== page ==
Lenny Krayzelburg is an American backstroke swimmer. Krayzelburg was born to
Jewish parents in Odessa (formerly in the Soviet Union, now in the Ukraine). He
and his family left the Soviet Union in 1989, to look for new opportunities in
the United States and they settled in Los Angeles. In 1995, he became a
naturalized citizen of the United States. Three years later became the first
swimmer since 1986 to sweep the backstroke events, (100m and 200m), in the world
championships. Later that month Krayzelburg broke both the 100 and the 200m
world records respectively, setting the clock on 53.60 and 1.55.87. He was then
recognized as the top backstroke swimmer in the world and one of the best in the
history of this swimming style.
He continued to dominate at the Sydney 2000 Olympics backstroke, shattering the
Olympic record and nearing his own 1998 world record with 53.72 in the 100m,
while making another Olympic record in the 200m with 1.56.76. He also played an
important role in helping the American team win a gold medal in the 4x100m relay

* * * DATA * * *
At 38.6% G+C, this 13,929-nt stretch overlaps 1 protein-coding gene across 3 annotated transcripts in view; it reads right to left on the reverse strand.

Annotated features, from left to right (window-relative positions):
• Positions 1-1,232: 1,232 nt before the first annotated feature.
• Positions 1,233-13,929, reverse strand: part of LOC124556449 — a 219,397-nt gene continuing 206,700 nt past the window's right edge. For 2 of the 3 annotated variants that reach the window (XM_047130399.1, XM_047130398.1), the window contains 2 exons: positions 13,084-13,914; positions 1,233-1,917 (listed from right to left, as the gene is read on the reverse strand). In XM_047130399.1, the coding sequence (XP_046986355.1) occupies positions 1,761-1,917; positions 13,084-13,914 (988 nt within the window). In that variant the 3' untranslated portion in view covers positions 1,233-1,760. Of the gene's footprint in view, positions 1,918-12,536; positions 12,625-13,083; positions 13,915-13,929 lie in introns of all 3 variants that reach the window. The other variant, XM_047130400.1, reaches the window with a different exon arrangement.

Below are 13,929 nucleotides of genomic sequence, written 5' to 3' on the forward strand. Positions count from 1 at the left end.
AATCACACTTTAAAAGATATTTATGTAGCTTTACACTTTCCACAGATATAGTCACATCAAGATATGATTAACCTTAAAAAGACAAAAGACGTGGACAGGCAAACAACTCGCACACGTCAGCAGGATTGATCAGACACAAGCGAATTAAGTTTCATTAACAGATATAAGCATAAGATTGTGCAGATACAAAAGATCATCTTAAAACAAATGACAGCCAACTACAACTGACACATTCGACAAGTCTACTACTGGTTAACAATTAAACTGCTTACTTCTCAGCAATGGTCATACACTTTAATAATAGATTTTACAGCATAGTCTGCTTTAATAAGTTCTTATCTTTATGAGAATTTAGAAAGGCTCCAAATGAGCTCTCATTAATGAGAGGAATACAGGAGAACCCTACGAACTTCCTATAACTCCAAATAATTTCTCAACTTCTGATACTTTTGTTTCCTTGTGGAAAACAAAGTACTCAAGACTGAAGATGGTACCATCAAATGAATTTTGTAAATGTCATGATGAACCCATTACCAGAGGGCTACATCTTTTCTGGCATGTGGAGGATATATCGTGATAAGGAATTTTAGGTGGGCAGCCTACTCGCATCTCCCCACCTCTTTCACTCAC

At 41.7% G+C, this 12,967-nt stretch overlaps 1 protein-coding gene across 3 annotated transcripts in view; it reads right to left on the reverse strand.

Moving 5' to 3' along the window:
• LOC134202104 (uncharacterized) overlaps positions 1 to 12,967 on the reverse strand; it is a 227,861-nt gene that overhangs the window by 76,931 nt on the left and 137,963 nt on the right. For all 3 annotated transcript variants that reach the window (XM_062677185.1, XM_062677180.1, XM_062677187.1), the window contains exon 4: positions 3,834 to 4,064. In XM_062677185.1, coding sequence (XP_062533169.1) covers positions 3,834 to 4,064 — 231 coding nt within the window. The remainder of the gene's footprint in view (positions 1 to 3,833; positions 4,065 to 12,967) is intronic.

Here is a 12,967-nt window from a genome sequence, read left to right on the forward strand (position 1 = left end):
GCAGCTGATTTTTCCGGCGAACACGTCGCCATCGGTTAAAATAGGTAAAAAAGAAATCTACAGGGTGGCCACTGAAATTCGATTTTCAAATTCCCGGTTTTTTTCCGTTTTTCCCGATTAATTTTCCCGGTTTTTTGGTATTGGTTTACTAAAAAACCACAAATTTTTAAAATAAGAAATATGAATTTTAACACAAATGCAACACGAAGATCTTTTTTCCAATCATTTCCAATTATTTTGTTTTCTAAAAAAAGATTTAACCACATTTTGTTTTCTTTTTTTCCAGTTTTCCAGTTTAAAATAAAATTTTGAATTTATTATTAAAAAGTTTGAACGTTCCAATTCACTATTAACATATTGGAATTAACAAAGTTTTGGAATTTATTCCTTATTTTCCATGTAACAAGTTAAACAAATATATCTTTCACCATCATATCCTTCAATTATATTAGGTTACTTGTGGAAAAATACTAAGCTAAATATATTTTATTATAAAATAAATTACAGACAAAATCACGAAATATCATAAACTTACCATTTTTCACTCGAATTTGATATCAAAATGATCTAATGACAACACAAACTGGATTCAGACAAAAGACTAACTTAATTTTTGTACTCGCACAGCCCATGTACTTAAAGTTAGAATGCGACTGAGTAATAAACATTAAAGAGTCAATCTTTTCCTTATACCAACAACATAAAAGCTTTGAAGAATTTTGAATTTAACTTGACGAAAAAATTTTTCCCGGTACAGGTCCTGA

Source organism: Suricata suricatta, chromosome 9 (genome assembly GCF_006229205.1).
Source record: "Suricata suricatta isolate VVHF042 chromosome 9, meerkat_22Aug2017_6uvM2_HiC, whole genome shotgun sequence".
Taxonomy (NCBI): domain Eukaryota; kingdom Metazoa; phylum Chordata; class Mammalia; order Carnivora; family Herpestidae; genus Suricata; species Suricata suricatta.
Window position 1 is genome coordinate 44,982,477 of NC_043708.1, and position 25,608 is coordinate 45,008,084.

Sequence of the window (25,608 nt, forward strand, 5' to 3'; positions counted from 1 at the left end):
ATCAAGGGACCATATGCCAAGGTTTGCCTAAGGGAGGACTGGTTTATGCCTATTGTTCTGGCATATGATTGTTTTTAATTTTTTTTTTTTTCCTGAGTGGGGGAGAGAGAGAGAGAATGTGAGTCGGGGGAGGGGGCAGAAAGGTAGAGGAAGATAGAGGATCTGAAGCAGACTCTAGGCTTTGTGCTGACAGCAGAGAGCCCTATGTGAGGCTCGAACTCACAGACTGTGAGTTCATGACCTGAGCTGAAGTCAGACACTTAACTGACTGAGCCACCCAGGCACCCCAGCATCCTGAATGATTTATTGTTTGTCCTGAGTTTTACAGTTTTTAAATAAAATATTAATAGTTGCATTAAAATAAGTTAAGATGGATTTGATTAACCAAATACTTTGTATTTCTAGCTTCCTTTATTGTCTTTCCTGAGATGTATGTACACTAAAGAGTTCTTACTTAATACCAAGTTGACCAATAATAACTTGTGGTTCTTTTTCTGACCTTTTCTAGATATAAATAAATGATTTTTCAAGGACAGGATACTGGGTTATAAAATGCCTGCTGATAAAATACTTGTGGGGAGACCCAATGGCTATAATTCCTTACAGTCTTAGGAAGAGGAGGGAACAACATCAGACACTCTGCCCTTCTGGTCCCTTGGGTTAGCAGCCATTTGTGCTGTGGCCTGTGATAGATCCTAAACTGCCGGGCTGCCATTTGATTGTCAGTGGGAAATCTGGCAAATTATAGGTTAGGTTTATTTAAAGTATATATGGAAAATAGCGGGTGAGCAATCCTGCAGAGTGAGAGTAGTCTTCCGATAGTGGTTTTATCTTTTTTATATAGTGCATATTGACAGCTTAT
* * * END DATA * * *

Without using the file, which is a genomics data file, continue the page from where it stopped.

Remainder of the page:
with a new world record of 3.33.73.
After the Olympics Krayzelburg decided to skip the 2001 World Championships that
took place in Fukuoka, Japan, in order to focus on the Maccabiah games in Israel.
Being Jewish, Krayzelburg wanted to take this once-in-a-lifetime chance to
compete with other top Jewish athletes. In addition, he wanted to fulfill a
childhood dream by visiting the holy land and lifting the American delegacy flag
during the games' opening ceremony.
Couple of months later he had to undergo surgery on his left knee, following a
fall while running on a treadmill, after which he had to take a year off
swimming. In September 2003, Krazelburg split from his coach Mark Schubert, to
start training under Dave Salo, who also coached Aaron Peirsol. Peirsol was
considered by many to be Krayzelburg's successor. Working with Salo, Krayzelburg
changed the style of his stroke, particularly due to his shoulder injuries.
This turn in Krayzelburg's career proved to be successful. He finished second in
the American trials for the 100 meters event to secure a place in the 2004
Athens Olympics, alongside training partner, Aaron Peirsol. His good shape
enabled him to reach the finals. He came into this final knowing this might be
his career's last, but missed out on a medal by just 2/100 of a second, with a
qualitative result of 54.38, whereas Piersol won gold with 54.06. Krayzelburg
made up for the upset by helping the American team to win yet another Olympic
gold in the 4x100m relay, despite not swimming in the final of this event (he
swam in the preliminary round, while Piersol took his spot in the final).
Krayzelburg is known as one of the physically strongest swimmers around, and for
his powerful arm strokes that cut the water like a propellor. Additionally, he
was voted as 1999's USA swimmer of the year.